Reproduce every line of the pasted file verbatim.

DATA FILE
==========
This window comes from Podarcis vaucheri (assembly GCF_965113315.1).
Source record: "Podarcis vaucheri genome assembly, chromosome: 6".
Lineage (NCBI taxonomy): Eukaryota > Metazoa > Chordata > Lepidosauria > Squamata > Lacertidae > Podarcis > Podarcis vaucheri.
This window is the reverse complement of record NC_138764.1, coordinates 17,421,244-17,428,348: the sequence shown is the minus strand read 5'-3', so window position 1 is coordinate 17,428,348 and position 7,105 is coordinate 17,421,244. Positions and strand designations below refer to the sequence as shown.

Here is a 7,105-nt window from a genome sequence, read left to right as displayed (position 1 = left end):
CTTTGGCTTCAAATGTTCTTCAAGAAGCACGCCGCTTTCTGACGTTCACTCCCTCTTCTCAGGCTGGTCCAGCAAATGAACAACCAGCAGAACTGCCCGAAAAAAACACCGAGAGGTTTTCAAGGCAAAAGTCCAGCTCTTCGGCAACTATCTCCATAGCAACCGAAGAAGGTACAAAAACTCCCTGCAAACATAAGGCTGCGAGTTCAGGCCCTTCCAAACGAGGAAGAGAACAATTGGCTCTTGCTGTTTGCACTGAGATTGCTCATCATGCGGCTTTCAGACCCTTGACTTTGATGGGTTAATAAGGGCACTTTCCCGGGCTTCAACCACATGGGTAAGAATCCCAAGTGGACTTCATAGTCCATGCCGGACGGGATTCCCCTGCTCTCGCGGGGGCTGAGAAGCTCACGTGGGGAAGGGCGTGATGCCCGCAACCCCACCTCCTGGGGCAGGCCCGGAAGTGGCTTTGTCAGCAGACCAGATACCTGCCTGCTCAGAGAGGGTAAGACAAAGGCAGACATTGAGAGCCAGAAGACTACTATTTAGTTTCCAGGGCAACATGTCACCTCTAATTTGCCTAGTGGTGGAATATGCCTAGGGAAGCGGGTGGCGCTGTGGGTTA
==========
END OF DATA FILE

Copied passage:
This window comes from Podarcis vaucheri (assembly GCF_965113315.1).
Source record: "Podarcis vaucheri genome assembly, chromosome: 6".
Lineage (NCBI taxonomy): Eukaryota > Metazoa > Chordata > Lepidosauria > Squamata > Lacertidae > Podarcis > Podarcis vaucheri.
This window is the reverse complement of record NC_138764.1, coordinates 17,421,244-17,428,348: the sequence shown is the minus strand read 5'-3', so window position 1 is coordinate 17,428,348 and position 7,105 is coordinate 17,421,244. Positions and strand designations below refer to the sequence as shown.

Here is a 7,105-nt window from a genome sequence, read left to right as displayed (position 1 = left end):
CTTTGGCTTCAAATGTTCTTCAAGAAGCACGCCGCTTTCTGACGTTCACTCCCTCTTCTCAGGCTGGTCCAGCAAATGAACAACCAGCAGAACTGCCCGAAAAAAACACCGAGAGGTTTTCAAGGCAAAAGTCCAGCTCTTCGGCAACTATCTCCATAGCAACCGAAGAAGGTACAAAAACTCCCTGCAAACATAAGGCTGCGAGTTCAGGCCCTTCCAAACGAGGAAGAGAACAATTGGCTCTTGCTGTTTGCACTGAGATTGCTCATCATGCGGCTTTCAGACCCTTGACTTTGATGGGTTAATAAGGGCACTTTCCCGGGCTTCAACCACATGGGTAAGAATCCCAAGTGGACTTCATAGTCCATGCCGGACGGGATTCCCCTGCTCTCGCGGGGGCTGAGAAGCTCACGTGGGGAAGGGCGTGATGCCCGCAACCCCACCTCCTGGGGCAGGCCCGGAAGTGGCTTTGTCAGCAGACCAGATACCTGCCTGCTCAGAGAGGGTAAGACAAAGGCAGACATTGAGAGCCAGAAGACTACTATTTAGTTTCCAGGGCAACATGTCACCTCTAATTTGCCTAGTGGTGGAATATGCCTAGGGAAGCGGGTGGCGCTGTGGGTTA